Math Learning and Language Literature Review

Math language fluency helps students build upon previous lessons, beyond mere proficiency with calculations, through conversation and visualization. Learn about how leaders in the field recognize the need to be able to communicate math.

The relationship between language comprehension and mathematic success, especially regarding word problems, is well documented.  NCSM Board member and math methods teacher Ruth Harbin Miles writes, “Teaching mathematical language gives students tools to precisely articulate their thinking and explain their answers…  [The] use of a strong mathematical vocabulary lays the foundation and helps prepare students for what they will be learning in future grades.” Because math language continues to build on previous lessons, students who lack math language fluency, even if proficient in calculation, tend to fall further and further behind.

As a report of a 2014 action research study states, “Although students may excel in computation, their ability to apply their math skills will suffer if they do not understand the vocabulary of mathematics used in instructions, story problems, and problems that use math vocabulary.” (Bruun, Diaz, and Dykes, The Language of Mathematics). This connection between language and mathematics goes beyond the conceptual. “The majority of standardized assessment items require students to read and interpret language and, specifically, mathematics vocabulary. (Powell, Nelson).       

The link between language comprehension and mathematics has been supported by multiple studies. A study by Lee and Hermer-Patrnode found that although students may be familiar with the mathematic concepts, they are unable to decipher the language associated with that concept or problem. In another study, observations of pre-school teachers revealed that an increased use of number words and concepts in conversations with students resulted in greater growth in math proficiency. This was not a study about math instruction; it was a study about the math language that these teachers used when they weren’t teaching math. “Yes, you three may help me.” versus “Yes, you may help me.”. (Klibanoff, Levine, Huttenlocher, Hedges) 

A study by Elizabeth Spaepen on “homesigners”, a deaf population from Nicaragua lacking formal sign language, revealed further insight into the important connection between language and mathematics. Spaepen’s study revealed that the “homesigners”, who, “communicate through entirely made-up hand gestures,” were unable to count beyond three. In contrast, non-deaf, uneducated locals and local deaf populations who were trained in ASL showed understanding of larger numbers (Healthland- more details?!). 

Although a great deal of discussion and research into the link between language and mathematics exist, specific solutions to promoting this symbiotic relationship are somewhat lacking. Somewhat vague prescriptions, like, “speaking and using the language of math with students in everyday classroom experiences,” (Corwin) or “Encourage students to use the vocabulary in discussions and on assignments, and use it repeatedly and consistently yourself,” (ERIC.ed) are available.

Riacommini et al expand on these vague ideas by suggesting that one solution may be to, “use technology to support acquisition of mathematics vocabulary, and create mathematics-vocabulary games for students,” (Riacominni et all- Meadowscenter). Extensive discussion of mediums through which these mathematic “experiences” and “games” occur has been lacking.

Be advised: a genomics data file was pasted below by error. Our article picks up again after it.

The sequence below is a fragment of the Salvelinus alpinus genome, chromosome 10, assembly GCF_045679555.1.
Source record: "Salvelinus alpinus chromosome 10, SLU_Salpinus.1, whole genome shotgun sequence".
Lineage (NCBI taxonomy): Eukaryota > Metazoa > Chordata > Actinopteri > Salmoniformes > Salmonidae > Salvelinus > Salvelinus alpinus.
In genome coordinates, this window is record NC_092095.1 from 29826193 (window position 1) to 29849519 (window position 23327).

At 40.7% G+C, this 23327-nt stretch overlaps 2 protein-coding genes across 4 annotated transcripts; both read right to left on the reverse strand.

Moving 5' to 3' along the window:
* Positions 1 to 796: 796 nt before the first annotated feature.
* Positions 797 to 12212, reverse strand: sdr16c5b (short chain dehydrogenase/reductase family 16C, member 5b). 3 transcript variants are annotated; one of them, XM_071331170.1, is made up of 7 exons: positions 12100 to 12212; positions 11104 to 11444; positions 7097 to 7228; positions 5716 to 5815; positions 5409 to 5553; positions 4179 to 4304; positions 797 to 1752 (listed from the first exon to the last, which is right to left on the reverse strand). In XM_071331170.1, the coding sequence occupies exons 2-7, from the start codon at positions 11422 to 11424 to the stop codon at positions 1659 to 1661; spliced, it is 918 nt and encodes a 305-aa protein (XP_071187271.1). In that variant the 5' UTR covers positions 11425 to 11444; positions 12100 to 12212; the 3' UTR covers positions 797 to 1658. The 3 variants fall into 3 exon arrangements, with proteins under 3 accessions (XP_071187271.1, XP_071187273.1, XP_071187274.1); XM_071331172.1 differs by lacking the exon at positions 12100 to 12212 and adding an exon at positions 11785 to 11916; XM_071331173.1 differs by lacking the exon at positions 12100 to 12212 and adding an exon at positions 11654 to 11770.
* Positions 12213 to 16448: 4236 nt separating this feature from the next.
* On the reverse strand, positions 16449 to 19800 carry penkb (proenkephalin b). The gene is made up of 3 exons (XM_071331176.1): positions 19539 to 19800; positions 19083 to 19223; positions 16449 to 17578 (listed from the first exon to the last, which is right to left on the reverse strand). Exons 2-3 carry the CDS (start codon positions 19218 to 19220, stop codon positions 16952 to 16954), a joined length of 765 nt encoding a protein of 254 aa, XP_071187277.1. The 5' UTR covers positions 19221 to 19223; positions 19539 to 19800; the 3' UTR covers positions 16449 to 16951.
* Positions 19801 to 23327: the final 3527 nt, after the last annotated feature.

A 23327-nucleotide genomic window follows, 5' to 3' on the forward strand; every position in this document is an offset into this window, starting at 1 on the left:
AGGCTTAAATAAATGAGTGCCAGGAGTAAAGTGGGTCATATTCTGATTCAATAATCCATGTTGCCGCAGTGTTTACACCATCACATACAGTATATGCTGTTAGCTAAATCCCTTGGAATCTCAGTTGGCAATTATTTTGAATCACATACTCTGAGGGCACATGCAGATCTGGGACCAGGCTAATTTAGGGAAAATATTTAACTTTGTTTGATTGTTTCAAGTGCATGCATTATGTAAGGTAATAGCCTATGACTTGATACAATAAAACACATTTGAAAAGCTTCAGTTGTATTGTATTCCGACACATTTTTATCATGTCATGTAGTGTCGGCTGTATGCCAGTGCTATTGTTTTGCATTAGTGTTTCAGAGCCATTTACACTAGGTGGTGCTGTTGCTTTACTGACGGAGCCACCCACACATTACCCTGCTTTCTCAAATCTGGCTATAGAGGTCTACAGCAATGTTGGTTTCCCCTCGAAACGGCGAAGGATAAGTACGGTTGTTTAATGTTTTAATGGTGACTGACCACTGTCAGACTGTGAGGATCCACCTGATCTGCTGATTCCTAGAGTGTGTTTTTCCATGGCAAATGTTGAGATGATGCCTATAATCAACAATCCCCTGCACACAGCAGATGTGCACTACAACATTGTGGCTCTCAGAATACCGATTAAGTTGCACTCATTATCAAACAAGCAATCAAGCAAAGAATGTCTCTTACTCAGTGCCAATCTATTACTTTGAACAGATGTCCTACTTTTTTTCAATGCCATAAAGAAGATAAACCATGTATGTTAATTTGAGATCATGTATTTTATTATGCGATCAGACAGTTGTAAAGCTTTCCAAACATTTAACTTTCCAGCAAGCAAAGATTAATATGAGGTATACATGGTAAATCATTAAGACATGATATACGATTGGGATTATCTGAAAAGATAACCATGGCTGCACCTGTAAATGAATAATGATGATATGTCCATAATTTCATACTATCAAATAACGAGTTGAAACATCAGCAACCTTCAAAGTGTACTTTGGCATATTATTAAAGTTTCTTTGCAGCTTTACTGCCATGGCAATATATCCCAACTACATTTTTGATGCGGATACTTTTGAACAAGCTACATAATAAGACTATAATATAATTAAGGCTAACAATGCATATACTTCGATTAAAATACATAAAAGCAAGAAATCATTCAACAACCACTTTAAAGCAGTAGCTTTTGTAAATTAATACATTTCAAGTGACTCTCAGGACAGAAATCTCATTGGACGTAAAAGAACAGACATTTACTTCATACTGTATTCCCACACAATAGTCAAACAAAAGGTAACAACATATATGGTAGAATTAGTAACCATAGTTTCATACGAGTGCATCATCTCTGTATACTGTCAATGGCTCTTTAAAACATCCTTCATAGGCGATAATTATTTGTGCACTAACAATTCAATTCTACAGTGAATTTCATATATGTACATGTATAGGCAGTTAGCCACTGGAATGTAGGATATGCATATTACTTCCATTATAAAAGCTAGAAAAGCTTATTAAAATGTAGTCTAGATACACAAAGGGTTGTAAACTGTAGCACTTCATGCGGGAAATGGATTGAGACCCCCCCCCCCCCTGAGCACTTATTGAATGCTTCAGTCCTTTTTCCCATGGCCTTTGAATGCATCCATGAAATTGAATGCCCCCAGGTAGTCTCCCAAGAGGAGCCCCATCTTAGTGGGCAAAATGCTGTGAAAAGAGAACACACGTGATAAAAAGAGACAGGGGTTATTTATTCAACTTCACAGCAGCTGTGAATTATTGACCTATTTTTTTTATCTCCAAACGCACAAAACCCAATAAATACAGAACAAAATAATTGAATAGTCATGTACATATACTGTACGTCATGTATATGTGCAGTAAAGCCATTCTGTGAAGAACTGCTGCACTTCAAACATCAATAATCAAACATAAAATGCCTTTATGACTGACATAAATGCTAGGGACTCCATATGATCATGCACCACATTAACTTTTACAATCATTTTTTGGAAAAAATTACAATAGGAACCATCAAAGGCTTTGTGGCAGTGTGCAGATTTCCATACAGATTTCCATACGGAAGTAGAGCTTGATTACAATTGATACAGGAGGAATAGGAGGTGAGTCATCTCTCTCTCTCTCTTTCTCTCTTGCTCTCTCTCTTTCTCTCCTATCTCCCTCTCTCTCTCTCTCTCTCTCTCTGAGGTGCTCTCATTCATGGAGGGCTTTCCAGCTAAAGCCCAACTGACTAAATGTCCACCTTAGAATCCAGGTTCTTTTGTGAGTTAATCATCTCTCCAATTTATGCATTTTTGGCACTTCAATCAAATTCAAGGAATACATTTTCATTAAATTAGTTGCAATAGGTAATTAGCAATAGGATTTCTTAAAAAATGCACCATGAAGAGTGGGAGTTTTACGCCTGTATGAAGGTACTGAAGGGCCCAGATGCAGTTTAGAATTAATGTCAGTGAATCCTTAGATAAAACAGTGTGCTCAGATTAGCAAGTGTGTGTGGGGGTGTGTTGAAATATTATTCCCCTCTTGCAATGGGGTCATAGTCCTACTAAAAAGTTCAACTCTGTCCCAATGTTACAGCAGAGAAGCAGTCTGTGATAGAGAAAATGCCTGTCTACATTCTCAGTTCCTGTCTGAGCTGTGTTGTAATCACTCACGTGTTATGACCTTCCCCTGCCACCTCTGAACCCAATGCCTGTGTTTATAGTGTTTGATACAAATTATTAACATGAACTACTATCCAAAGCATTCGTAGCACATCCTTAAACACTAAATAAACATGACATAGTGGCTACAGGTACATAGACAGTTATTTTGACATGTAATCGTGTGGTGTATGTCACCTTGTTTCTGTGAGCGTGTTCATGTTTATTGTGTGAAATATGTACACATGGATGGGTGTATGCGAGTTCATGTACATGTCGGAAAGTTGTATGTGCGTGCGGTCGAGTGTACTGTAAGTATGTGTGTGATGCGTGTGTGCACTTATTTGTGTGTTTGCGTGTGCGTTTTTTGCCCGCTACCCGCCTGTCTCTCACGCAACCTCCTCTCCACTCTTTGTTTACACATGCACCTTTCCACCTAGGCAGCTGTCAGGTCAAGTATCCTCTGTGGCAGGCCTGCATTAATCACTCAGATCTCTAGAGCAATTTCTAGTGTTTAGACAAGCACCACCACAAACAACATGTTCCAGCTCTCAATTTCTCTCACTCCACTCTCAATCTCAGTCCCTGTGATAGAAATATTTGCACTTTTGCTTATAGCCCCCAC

Mathematics Vocabulary in Instruction Schleppegrell (2012) called for the focus on academic language from the early elementary grades, but educators provide students with few opportunities to explicitly learn mathematics vocabulary (Monroe & Orme, 2002). Livers and Bay-Williams (2014) explained that understanding mathematics is not limited to hearing and reading; students also must be able to speak and write about mathematics. In some instances, mathematics academic language is as simple as names for numbers (e.g., Browning & Beauford, 2011), but in many other instances, mathematics vocabulary describes mathematical concepts and procedures.

Bruun, Diaz, and Dykes (2015) described learning mathematics as similar to learning a new language because of the immensity of academic language necessary for mathematics. To help students develop multiple ways to understand the language of mathematics, focused instruction may be necessary. One method for increasing the mathematics language of students may be through an increase of mathematics-vocabulary knowledge. In terms of instruction, many researchers and educators have provided suggestions for teaching mathematics vocabulary.

Both Bay-Williams and Livers (2009) and Monroe and Orme (2002) suggested that educators use explicit instruction to teach mathematics vocabulary and provide students with opportunities to encounter mathematics vocabulary in everyday and context-related situations.

Academic language is defined as the grammar, linguistic functions, and vocabulary that students use in the content areas (e.g., mathematics; Cummins,2000). Academic language is a significant predictor of academic achievement (Townsend, Filippini, Collins, & Biancarosa, 2012); therefore, students must master academic language for success in school. As academic language differs by discipline (Nagy & Townsend, 2012), becoming masterful with academic language in a content area like mathematics requires oral exposure, written exposure, oral production, and written production within the content area (Ernst-Slavit & Mason, 2011).

Given the variety of ways to access academic language and because many educators overlook the language of mathematics when teaching mathematics (Riccomini, Smith, Hughes, & Fries, 2015), it is not surprising that many students have difficulty with the academic language of mathematics (Rubenstein & Thompson, 2002).